Photobiomodulation (PBM) describes the use of red or near-infrared light to stimulate, heal, regenerate, and protect tissue that has either been injured, is degenerating, or else is at risk of dying. One of the organ systems of the human body that is most necessary to life, and whose optimum functioning is most worried about by humankind in general, is the brain. The brain suffers from many different disorders that can be classified into three broad groupings: traumatic events (stroke, traumatic brain injury, and global ischemia), degenerative diseases (dementia, Alzheimer's and Parkinson's), and psychiatric disorders (depression, anxiety, post traumatic stress disorder). There is evidence that all these seemingly diverse conditions can be beneficially affected by applying light to the head. There is even the possibility that PBM could be used for cognitive enhancement in normal healthy people. In this transcranial PBM (tPBM) application, near-infrared (NIR) light is often applied to the forehead because of the better penetration (no hair, longer wavelength). Some workers have used lasers, but recently the introduction of inexpensive light emitting diode (LED) arrays has allowed the development of light emitting helmets or "brain caps".

Biography
Michael R Hamblin Ph.D. is a Principal Investigator at Wellman Center for Photomedicine, Massachusetts General Hospital, and an Associate Professor Harvard Medical School. He has interests in photodynamic therapy and photobiomodulation. He has published 386 peer-reviewed articles, is Editor/Associate Editor for 10 journals and serves on NIH Study-Sections. He has an h-factor 82 and >26,000 citations. He has authored/edited 23 textbooks on PDT and photomedicine including SPIE proceedings. Dr Hamblin was elected as a Fellow of SPIE in 2011, 1st Endre Mester Lifetime Achievement Award Photomedicine from NAALT in 2017, and Outstanding Career Award from Dose Response Society in 2018.


High-speed optical imaging of brain-wide activity 
Elizabeth Hillman,
Columbia Univ. (USA) 

The past decade has seen dramatic improvements in optical reporters of neural activity. However, capturing the activity of a large numbers of neurons throughout the brain at high speeds remains a significant challenge. Swept confocally aligned planar excitation (SCAPE) microscopy is a novel, high-speed 3D cellular imaging technique which combines the benefits of light sheet imaging with confocal descanning principles, enabling high signal to noise 3D imaging of living samples through a simple single, stationary objective lens. We have demonstrated SCAPE on a wide range of organisms including freely crawling Drosophila larvae, the whole brain of behaving adult Drosophila, zebrafish brain and the awake mouse cortex. We are now developing a range of new SCAPE systems including a higher resolution system for smaller samples as well as near infra-red excitation implementations for deeper imaging into the living brain. A second technique that we have developed for capturing brain-wide neural activity is wide-field optical mapping (WFOM) for imaging both neural activity and hemodynamics over the entire dorsal cortical surface in awake, behaving mice. Both SCAPE and WFOM are yielding new high-speed, real time views of brain-wide activity in awake,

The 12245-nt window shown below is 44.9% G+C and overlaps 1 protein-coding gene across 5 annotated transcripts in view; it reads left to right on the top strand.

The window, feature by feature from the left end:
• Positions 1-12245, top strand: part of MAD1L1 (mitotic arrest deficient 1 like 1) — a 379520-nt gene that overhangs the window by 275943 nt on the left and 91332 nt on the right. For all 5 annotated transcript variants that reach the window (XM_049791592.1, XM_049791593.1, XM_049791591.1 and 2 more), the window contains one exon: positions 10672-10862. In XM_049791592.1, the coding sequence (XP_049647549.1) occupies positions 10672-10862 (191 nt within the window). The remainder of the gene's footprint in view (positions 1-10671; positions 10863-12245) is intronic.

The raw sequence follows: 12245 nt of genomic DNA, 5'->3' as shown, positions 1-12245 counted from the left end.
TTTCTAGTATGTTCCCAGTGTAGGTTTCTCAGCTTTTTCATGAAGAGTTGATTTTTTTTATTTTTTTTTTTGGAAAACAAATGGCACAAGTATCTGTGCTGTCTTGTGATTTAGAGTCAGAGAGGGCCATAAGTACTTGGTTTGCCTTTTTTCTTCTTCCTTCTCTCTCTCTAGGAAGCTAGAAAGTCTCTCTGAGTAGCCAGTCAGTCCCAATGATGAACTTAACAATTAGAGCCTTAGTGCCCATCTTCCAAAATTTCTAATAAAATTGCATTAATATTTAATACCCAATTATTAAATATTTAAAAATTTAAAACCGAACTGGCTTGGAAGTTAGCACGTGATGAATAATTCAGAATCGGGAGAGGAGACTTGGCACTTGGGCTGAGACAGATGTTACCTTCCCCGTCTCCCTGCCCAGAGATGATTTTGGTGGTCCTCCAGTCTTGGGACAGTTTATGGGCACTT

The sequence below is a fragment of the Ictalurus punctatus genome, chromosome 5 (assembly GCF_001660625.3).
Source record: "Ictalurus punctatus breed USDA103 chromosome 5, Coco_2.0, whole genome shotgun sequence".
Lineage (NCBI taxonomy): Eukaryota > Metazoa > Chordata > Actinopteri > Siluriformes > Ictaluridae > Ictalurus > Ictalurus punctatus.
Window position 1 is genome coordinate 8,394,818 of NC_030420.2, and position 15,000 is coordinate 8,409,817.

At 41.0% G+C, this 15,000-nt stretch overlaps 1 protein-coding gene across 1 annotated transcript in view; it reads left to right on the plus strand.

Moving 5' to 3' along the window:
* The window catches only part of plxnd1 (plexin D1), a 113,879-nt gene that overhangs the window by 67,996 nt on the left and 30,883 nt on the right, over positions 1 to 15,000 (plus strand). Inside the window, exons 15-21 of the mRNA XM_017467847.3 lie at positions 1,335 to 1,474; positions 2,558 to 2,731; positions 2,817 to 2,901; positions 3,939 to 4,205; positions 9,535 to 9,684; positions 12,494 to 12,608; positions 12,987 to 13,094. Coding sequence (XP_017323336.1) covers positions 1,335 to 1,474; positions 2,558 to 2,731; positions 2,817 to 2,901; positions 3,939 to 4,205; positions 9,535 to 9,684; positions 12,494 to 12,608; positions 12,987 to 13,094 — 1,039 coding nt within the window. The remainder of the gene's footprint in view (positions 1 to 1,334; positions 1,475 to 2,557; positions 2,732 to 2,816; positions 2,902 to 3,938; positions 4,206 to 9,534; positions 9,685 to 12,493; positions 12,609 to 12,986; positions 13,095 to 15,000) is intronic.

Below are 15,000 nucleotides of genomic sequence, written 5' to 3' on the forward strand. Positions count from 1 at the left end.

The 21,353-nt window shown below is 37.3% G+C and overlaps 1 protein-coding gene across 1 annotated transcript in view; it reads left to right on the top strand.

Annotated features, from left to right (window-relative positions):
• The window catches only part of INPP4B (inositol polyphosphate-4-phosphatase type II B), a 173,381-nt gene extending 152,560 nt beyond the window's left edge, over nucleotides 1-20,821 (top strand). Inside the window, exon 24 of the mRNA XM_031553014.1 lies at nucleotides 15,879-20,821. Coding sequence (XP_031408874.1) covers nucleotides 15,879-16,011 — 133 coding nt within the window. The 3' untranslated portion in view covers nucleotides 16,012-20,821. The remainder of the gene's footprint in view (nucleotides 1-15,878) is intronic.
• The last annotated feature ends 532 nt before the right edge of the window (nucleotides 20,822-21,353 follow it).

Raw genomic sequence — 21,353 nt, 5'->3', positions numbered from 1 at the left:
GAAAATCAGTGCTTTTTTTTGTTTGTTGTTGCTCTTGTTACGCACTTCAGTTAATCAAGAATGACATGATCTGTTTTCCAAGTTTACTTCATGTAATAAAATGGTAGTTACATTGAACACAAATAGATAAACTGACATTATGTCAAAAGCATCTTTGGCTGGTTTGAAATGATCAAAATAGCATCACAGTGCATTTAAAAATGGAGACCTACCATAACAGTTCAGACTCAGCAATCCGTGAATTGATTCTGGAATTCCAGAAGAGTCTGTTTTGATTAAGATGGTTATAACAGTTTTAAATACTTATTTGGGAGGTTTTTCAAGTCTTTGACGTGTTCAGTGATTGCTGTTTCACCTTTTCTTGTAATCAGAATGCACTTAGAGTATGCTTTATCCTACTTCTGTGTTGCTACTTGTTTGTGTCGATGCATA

behaving animals, providing fundamentally new views of spontaneous activity and behavior. I will present our latest progress on high-speed imaging technique development, and showcase our work applying these techniques to understand whole-brain activity in the context of awake behavior.

Biography
Elizabeth M. C. Hillman is a Professor of Biomedical Engineering and Radiology at Columbia University and Director of the Laboratory for Functional Optical Imaging within Columbia's Zuckerman Mind Brain Behavior Institute. Prior to joining Columbia in 2006, she was junior faculty at Harvard Medical School and completed her PhD and undergraduate training in Physics at University College London. Dr Hillman's research focuses on the development and application of novel in-vivo optical imaging and microscopy techniques for in-vivo brain imaging, including her recent development of SCAPE microscopy for high-speed 3D imaging. Dr Hillman is the recipient of the SPIE 2018 Biophotonics Technology Innovator Award. 


Fast in vivo volumetric imaging of the brain
Na Ji, Univ. of California, Berkeley (USA)

To understand computation in the brain, one needs to understand the input-output relationships for neural circuits and the anatomical and functional relationships between individual neurons therein. Optical microscopy has emerged as an ideal tool in this quest, as it is capable of recording the activity of neurons distributed over millimeter dimensions with sub-micron spatial resolution. Here, I will describe our recent work where we use Bessel beam to achieve video-rate (30 Hz) volumetric imaging of the brain.

Biography